By Ken Krivacic, OD, MBA
July 19, 2017
As with any human interaction, patients often don’t tell you and your staff the truth to your face. They may say they’re pleased when they’re not. For that reason, a patient satisfaction survey can give you the insight you need to improve your service, eyewear capture rate and the number of returning patients.
An automated patient communication system, such as the one we use from Solutionreach, can make surveying your patients easy and effective.
Our practice has been using patient satisfaction reviews for over 15 years. Our main goal in using them is to get feedback from patients about what they liked, and didn’t like, about their experience in our office. Armed with that information, we aim to replicate our patients’ most positive experiences, so other patients can experience the same. Conversely, we want to know what went wrong, and take steps to ensure those experiences are eliminated or reduced.
Select Tool to Implement Surveys
Over the years the process we have used to administer the patient satisfaction reviews has changed. We currently use a template offered by Solutionreach, a company that provides office-to-patient communication in several areas such as appointment reminders and recalls. Part of their package includes the ability to send out patient satisfaction surveys. This process is all performed electronically, and can be accessed whenever we want to review our surveys. We are also able to modify the reviews when we see the need. The modifications can be done from our office.
Once the initial setup is performed, the time spent sending out surveys is minimal. The software syncs with our practice management software and will send surveys to those patients who have had an eye exam in the past month. That process itself takes less than five minutes.
There was time spent trying to come up with the questions we wanted to ask and the format of the survey itself. I would estimate it took several hours to decide on the final product.
The initial cost was minimal, as the ability to create and manage surveys is part of the Solutionreach product. The entire Solutionreach product costs us about $200 a month. This may sound steep to some, but what is the cost of one lost patient who will not return to your practice because of a bad experience?
Formulate the Questions
Click HERE for a complimentary PDF of the questionnaire we use. As you’ll see, we use a “very satisfied,” “satisfied” and “dissatisfied” scale for some questions such as, “upon arrival to your appointment, were you greeted promptly and in a friendly manner?”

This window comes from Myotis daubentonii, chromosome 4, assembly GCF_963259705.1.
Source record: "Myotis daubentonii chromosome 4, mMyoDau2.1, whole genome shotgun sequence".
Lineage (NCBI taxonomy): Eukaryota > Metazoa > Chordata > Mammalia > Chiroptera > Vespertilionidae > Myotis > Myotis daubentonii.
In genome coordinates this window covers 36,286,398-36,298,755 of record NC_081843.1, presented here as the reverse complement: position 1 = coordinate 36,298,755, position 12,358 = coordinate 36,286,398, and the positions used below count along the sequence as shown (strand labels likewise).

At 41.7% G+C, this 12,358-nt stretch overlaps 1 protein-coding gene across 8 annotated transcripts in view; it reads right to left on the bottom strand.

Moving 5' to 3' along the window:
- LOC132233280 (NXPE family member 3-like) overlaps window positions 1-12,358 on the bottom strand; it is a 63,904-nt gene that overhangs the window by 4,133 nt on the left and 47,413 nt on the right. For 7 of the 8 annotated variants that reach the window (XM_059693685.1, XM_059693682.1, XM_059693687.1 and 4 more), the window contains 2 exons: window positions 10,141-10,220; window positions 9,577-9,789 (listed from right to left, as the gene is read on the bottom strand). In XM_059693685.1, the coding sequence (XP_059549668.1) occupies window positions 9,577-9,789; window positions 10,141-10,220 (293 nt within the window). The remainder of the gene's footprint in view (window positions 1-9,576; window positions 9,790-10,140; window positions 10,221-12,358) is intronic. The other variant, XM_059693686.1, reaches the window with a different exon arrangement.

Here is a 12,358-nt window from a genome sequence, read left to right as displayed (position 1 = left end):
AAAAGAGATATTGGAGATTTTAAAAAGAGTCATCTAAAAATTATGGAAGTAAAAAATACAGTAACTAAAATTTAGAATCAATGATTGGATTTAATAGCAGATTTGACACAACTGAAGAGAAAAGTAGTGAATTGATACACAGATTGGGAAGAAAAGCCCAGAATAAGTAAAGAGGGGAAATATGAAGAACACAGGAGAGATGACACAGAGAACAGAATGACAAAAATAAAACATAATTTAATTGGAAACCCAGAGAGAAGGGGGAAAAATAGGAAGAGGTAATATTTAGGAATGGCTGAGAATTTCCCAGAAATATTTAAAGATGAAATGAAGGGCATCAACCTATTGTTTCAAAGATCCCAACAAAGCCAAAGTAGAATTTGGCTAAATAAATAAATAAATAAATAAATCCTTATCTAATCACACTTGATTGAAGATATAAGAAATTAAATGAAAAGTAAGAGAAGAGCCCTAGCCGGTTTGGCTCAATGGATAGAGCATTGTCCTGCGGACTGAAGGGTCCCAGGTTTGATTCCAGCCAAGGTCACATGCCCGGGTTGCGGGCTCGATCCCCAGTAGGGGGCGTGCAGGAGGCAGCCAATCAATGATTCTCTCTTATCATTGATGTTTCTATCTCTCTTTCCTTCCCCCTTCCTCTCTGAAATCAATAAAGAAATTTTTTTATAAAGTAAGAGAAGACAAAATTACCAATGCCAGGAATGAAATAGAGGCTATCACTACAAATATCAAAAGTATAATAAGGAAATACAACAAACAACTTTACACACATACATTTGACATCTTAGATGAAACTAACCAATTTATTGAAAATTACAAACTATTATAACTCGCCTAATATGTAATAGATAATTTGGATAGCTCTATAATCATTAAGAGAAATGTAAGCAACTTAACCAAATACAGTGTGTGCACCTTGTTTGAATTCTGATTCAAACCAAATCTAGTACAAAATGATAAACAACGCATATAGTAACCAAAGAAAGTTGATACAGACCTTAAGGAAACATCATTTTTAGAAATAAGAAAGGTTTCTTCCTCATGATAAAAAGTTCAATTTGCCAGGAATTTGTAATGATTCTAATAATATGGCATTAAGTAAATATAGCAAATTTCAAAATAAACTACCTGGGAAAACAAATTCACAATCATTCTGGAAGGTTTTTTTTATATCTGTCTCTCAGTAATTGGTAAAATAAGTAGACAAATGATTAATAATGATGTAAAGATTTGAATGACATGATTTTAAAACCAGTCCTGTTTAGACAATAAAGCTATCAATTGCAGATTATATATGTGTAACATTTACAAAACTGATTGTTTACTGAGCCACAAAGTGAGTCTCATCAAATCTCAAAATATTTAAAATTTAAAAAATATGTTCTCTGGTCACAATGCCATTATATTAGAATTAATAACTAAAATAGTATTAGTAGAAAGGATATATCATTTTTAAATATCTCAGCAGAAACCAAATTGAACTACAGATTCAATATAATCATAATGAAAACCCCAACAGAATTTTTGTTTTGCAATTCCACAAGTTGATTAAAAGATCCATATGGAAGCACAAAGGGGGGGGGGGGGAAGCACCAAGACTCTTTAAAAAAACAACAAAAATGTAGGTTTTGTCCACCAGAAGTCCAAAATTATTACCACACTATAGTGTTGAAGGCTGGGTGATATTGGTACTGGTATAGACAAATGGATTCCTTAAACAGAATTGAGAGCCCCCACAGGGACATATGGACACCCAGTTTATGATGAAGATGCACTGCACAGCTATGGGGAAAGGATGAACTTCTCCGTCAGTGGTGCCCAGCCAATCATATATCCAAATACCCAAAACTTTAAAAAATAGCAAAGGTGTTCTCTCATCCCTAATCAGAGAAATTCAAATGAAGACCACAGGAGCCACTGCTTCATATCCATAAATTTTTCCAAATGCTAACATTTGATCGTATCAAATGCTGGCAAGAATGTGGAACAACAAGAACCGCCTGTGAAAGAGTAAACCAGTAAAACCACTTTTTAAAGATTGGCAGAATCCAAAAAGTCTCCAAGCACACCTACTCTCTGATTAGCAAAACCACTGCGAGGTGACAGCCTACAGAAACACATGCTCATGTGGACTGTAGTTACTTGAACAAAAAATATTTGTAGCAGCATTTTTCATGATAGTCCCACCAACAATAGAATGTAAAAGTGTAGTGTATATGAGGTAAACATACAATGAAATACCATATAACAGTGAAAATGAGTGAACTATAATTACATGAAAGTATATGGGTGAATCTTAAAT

For other questions, such as whether the patient would refer friends and family, we might offer “yes,” “no” and “I’m not sure” choices. We also might ask whether we have met the patient’s expectations. For instance, we may ask, “based on the service and products you received, how do you rate our fees?” offering patients response choices ranging from, “much lower than expected” to “much higher than expected.”
Anticipate a Low Response Rate
A few years ago, we conducted a survey of our surveys (wow that was fun!) and found that for the first six months of 2013 we sent out 1,650 surveys, and 239 were returned. This amounts to a 14.5 percent rate of return. This may sound low, but surveys for any type of business are only returned 10 percent of the time.
Offer Incentives to Complete Surveys?
We do not offer any incentive for filling out a survey. We have debated this point within our office several times. Our current line of thinking is that we do not want to influence the answers a patient may give by providing an incentive.
Implement Practice Improvements Based on Feedback
One area where we made a change was in office hours. Through our surveys we learned that there were a fair amount of patients who were interested in Saturday hours. We had always prided ourselves on not being open Saturdays, but due to the feedback from our patients, we hired another associate doctor, and part of her scheduling was to work Saturdays.
Patient feedback also convinced us to change the content shown on our patient waiting area TV. Several patients complained about having to watch certain news channels they considered one-sided. That thought never crossed my mind (I assumed all news was fair and unbiased). More than one survey mentioned this, so we have since changed the channel to something much lighter like a food channel or a home improvement channel.